Although at this time the Imperial Airways Short Empire flying-boats had a top speed of 200 mph, they did not fly at night, so mails to South Africa took some five days or more if not delayed, a time factor which has not been improved upon nearly 60 years later. Whereas if special mail-carrying aeroplanes had been based on the racing machines, the time in the 1930s might have been a mere two or three days, recalling CGG’s saying that “Mail may be lost but never delayed, passengers may be delayed but never lost!”

The entries then, for this 6400-mile race, consisted of three Percival Vega Gulls, two Mew Gulls, Miles Sparrow Hawk and Speed Hawk, Clouston piloting the latter, Rose’s BA4 Double Eagle with two Gipsy Six II engines, a BA Eagle with one Gipsy Major motor, an RAF-crewed twin-engined Miles Peregrine and the four-up Airspeed Envoy for Max Findlay and Ken Waller, with two supercharged 350 hp Siddeley Cheetah IX engines, this 210 mph eight-seater taking two passengers in the race. Much fancied as the winner on handicap, it was one of the few machines to have radio and a very complete set of blind-flying and other instruments. In fact, there was only the one £4000 speed-prize, but Mr Schlesinger had put up a total prize fund of £10,000 with a complicated system of handicapping.

The race was billed frequently as London-Jo’burg, but in fact it started from Portsmouth Municipal Airport. Here the public was able to see the competing machines before the start at 06.15 on September 29, 1936. The knowledgeable, or those who bought The Aeroplane, would have known that the BA Double-Eagle had finished third in the King’s Cup Race at 181 mph and had since been rebuilt at Hanworth with long range fuel and oil tanks (range 1250 miles) new nose, a general cleaning up, and mudguards over the Dunlop tyres and brakes to keep mud off the Dowty retractable undergear. Also, they would be aware that the Sparrow Hawk was also a King’s Cup racer, developed as Fred Miles’s machine for the 1934 race and now with an extra fuel tank in its front seat, giving a total capacity of 100 gallons, a 170+ mph entry now with parachute and navigation lights. The Hawk Speed Six was another King’s Cup aeroplane flown by Ruth Fontes, sister of the racing driver, in the 1934 race and into second place by Tommy Rose in the 1935 event, at 184.5 mph. It had extra tanks and, to reduce drag, the undercart, with Palmer tyres and Bendix brakes, had been moved outboard. The engine was the high-compression racing Gipsy R. AU three Vega Gulls were King’s Cup machines, Charles Gardner having won the 1936 race at 164.47 mph in G-AEKE, the one that the Robertson race victor C W A Scott was to fly to Africa. Two of the Mew Gulls carried parachute flares. Mr Powis had test-flown the Peregrine but was too old a hand to give anything away about it to the press, but D W Llewellyn said he had left the generator off his Vega Gull to gain one mph. I hope these notes may be of passing interest to those who fly racing aeroplane today…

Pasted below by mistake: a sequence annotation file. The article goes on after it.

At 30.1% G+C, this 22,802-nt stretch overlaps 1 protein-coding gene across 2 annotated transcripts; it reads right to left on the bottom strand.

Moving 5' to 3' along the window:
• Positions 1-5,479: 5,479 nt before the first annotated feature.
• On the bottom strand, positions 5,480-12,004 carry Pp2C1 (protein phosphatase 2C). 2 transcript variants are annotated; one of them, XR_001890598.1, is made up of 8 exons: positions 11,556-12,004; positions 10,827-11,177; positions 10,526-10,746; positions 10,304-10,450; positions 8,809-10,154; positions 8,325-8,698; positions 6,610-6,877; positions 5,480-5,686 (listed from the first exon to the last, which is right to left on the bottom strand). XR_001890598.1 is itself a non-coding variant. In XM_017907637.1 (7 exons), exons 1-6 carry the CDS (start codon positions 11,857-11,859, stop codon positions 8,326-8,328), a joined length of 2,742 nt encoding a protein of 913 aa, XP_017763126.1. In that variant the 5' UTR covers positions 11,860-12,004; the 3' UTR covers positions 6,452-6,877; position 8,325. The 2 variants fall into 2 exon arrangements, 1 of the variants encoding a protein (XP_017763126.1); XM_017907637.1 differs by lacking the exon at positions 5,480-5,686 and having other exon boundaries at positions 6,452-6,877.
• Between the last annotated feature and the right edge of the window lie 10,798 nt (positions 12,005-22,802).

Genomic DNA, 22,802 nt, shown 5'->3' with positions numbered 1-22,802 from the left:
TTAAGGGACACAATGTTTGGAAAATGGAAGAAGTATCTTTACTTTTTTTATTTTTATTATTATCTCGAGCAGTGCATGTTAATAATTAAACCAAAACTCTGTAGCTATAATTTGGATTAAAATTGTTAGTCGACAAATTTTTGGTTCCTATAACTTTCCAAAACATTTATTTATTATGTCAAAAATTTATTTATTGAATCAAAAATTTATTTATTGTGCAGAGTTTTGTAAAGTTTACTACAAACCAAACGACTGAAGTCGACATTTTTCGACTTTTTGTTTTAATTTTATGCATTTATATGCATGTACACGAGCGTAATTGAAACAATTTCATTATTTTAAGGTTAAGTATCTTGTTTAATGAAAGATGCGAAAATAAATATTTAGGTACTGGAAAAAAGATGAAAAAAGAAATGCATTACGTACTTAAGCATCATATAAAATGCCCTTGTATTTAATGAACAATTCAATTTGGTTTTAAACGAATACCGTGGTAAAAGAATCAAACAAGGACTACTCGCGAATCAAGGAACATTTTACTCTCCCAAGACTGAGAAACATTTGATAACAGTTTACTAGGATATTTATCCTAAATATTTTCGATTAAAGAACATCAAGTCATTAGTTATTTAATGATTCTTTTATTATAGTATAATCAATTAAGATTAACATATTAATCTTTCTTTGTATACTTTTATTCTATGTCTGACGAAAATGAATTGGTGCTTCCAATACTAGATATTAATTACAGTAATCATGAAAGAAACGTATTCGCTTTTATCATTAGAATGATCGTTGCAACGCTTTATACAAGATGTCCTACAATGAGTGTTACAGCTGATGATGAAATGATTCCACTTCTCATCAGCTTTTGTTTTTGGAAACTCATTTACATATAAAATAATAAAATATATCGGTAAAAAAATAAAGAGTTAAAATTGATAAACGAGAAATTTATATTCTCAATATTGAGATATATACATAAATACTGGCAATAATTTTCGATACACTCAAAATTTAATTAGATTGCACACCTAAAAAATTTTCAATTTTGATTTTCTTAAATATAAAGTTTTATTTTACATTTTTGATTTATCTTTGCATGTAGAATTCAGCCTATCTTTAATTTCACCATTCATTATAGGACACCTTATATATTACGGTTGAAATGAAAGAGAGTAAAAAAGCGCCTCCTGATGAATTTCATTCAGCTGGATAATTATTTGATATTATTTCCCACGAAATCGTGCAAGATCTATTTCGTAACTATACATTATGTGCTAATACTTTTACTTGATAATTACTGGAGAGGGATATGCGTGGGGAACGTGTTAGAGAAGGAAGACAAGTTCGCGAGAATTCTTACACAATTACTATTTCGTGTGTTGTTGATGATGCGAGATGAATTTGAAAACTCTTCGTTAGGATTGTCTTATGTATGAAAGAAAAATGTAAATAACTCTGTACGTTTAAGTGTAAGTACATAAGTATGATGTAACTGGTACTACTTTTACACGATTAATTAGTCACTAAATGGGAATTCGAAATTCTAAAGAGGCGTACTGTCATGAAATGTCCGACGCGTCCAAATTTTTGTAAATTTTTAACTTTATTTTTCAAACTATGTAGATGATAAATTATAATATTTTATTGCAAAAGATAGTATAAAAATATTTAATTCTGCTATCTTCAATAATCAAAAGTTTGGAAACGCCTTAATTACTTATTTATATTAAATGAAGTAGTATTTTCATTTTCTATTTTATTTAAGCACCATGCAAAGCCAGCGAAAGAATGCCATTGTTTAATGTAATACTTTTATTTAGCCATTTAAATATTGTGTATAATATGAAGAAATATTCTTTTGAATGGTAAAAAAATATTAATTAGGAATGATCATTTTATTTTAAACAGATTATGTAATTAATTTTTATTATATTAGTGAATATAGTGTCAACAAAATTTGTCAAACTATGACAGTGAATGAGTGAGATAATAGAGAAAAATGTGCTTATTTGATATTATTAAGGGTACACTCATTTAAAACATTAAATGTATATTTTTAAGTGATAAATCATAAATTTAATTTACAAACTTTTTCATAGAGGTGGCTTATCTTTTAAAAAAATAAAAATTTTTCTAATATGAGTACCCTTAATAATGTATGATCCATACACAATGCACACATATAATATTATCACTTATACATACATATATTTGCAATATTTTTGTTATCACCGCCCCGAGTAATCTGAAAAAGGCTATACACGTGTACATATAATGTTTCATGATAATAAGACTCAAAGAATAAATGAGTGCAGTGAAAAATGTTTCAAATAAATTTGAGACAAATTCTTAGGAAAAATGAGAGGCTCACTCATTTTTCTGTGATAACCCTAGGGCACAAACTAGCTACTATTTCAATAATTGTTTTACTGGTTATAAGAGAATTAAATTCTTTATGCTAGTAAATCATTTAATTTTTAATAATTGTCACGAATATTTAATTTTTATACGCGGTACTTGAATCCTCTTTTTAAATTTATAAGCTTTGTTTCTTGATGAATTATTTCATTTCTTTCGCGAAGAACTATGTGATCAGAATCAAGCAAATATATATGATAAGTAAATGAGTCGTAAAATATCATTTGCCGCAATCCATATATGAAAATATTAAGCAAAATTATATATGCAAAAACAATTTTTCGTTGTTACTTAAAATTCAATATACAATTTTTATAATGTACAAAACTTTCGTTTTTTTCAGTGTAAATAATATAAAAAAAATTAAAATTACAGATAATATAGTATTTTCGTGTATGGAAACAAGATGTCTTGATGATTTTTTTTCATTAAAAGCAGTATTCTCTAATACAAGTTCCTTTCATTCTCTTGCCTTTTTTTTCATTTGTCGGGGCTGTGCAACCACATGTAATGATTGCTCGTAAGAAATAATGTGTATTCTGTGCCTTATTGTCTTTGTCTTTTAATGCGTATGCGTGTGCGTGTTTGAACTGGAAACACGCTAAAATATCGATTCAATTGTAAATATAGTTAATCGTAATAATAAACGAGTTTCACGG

The race turned out to be even more of a damp squib than forecast. Only nine started, Lt Misri Chand’s Vega Gull and the Peregrine not being ready. And only one entrant finished, the Percival Vega Gull flown by the famous C W A Scott and Giles Guthrie, and entered by Sir Connop Guthrie. They took two days, 4 hrs 56 min (156.3 mph) or an overall average of 116 mph, in comparison with Flt Lt Rose’s record with a Miles Falcon Six that February 13 days, 17 hrs 37 min) and Amy Morrison’s record in May with a Percival Gull-Six (3 days 6hrs 26 mini. But records attempts finished at Cape Town, not Jo’burg.

Fuel feed problems forced Major Miller’s Mew Gull down 30 miles before Belgrade Control, and Capt Halse, a South African, overturned his Mew Gull in a forced landing at Salisbury when in the lead. The retirements were: the Double-Eagle with undercarriage trouble at Cairo; the Sparrow Hawk with oil leaks at Khartoum; Llewellyn’s Vega Gull, which crashed; and the BA Eagle which force-landed and broke its undercart in Bavaria. Clouston had many problems with the Hawk Speed Six but continued until he crashed it, and sadly that fast Airspeed Envoy failed to clear the trees when taking off from Abercom, killing Max Findlay and one of the radio operators. Not, unfortunately, what 69-year-old Mr Schlesinger had hoped would celebrate the Jo’burg Empire Exhibition and promote his new interest, Empire air-communications, after a successful business career as banker, newspaper proprietor, theatre-owner, fruit-grower, film-producer, insurance-magnate and founder of the African Broadcasting Company, which later he handed to the State.